Cape May Jazz Festival
Cape May, NJ
April 16-18, 2010
If there's a formula for putting on a successful jazz festival, both artistically and box- office-wise, Cape May's got it.
Need some straight-ahead hard bop: Check: How about Tim Warfield and his quintet's tribute to organist Shirley Scott? Some fusion-ey jazz/pop for those less drawn to more challenging stuff? Check: Spyro Gyra.
Gotta have some blues: Shemekia Copeland will do just fine. And a dose of Latin. Chuchito Valdes. Check and double check!
They were the headliners for the 33rd semiannual Cape May Jazz Festival April 16-18 in the picture-postcard Victorian-era resort town. And they all put on great shows for the several thousand fans, many of them regulars for many years, who keep this fest going strong while some others falter.
For me, Chuchito Valdes' two fiery sets were the most memorable moments.
Valdes is a force of nature, the Niagara Falls of jazz piano, pouring it on and on and in crashing cascades of chords; he takes your breath away. The Cuban-born master draws on both the Caribbean and American songbook for material for his super-intense improvisations.
When all ten fingers aren't enough to release the sounds boiling up inside of him, Valdes employs flatted palms, fists, forearm bashes, standing-up full-body sweeps of the keyboard from top to bottom and back, bringing the audience to its feet cheering.
"Billie's Bounce" best illustrated his versatility, evolving from straight-ahead swing into a Latin phase, some boogie-woogie passages and finally into some Ray Charles-like gospel choruses.
"Bye Bye Blackbird" began deceptively as a ballad before Valdes turned up the heat, while "Besame Mucho" began and ended with a quote from classical music, smoldering for ten minutes in between.
Valdes does have a tender side, as on "Over the Rainbow," delicate throughout with upper-register tinkling representing the birds on the wing in this wistful standard.
Tim Warfield's latest CD, One for Shirley, is a tribute to Scott, who eased the Pennsylvania saxophonist's path into Philadelphia jazz circles years ago. He had organist Pat Bianchi with him in Cape May, laying down grooves for Warfield's tough but never harsh tenor.
Scott's tune "Oasis" conjured up a cool breeze relieving the heat of an Arabian desert, and Warfield's own "Sometimes You Got to Let the People Know"a title embodying advice on being assertive he got from Scottwas a racehorse-paced affirmation that the lesson stuck.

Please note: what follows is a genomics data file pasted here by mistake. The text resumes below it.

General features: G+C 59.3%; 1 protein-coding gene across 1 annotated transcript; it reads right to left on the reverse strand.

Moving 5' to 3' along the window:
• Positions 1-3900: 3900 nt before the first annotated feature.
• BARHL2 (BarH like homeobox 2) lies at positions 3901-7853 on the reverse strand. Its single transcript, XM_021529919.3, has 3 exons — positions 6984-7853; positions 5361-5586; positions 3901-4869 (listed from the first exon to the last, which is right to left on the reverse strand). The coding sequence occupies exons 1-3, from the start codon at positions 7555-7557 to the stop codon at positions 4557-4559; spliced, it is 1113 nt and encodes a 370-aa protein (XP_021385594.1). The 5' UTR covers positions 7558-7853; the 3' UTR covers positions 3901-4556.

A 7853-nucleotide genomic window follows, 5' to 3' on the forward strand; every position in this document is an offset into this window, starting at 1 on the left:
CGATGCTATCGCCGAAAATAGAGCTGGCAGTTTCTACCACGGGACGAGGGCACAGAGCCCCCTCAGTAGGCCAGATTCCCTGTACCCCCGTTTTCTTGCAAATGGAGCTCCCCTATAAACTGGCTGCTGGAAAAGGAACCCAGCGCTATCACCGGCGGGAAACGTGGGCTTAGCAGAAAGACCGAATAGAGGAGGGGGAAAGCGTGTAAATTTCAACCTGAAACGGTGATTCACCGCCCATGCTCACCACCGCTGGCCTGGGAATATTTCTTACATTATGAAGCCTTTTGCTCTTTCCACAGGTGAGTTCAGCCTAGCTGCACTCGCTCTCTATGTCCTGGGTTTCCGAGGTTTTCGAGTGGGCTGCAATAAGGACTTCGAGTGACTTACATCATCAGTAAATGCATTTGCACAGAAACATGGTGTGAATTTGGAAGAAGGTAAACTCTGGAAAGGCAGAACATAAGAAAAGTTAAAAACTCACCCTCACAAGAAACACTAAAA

"Lullaby for Nijee" wasn't nap time either, not with Bianchi's finger-busting runs and Warfield's barn-burner of a solo.
Things settled down some on imaginative reworkings of old warhorses "Crazy Rhythm" and "Stompin' at the Savoy. Then percussionist Daniel Sadownick took over for a master class in sound, employing all four limbs to keep a variety of rhythms perking along.
The grand finale was the Sonny Bono tune "The Beat Goes On," but it was superimposed on the two-note backbone of the Lee Morgan hit, "Sidewinder," the two tunes snaked together propelled by drummer Byron Landham's second-line beat that came straight out of the Treme.
I've seen Shemekia Copeland several times since her teen phenom debut, and she's matured into the heir-apparent to the late Koko Taylor's mantle as queen of the blues.
Copeland drew on older and newer material, most of it original, for her first Cape May set, shouting well-crafted blues like "Wild Woman" and "Salt in My Wounds" without ever slipping off-track or off-key. Her cover of Joni Mitchell's "Black Crow" demonstrated her versatility, and she finished with a well-honed take on her father Johnny Copeland's "Ghetto Child," a chilling indictment of pre-Civil Rights Era America.
I've had reservations about Spyro Gyra's legitimacy as a jazz band over the years35 of them nowhaving witnessed smooth-jazz tendencies and formulaic "jamming." But the quintet's first set at Cape May was a winner. The music had more heft than in the past, more reliance on the blues and Latin sources.
A highlight was leader Jay Beckenstein's alto sax nod to the great Lester Young, a masterful take on the melancholy "Goodbye Pork Pie Hat."
In addition to the night-time concerts in big halls, the festival has local and regional talent playing day and night in three downtown bars. Guitarist Monnette Sudler led a Philly-based band featuring tenor giant Bootsie Barnes one afternoon, and singer Jeannie Brooks brought down the house on her dynamic rendition of "My Funny Valentine," egged on by trumpeter Wendell Shepherd.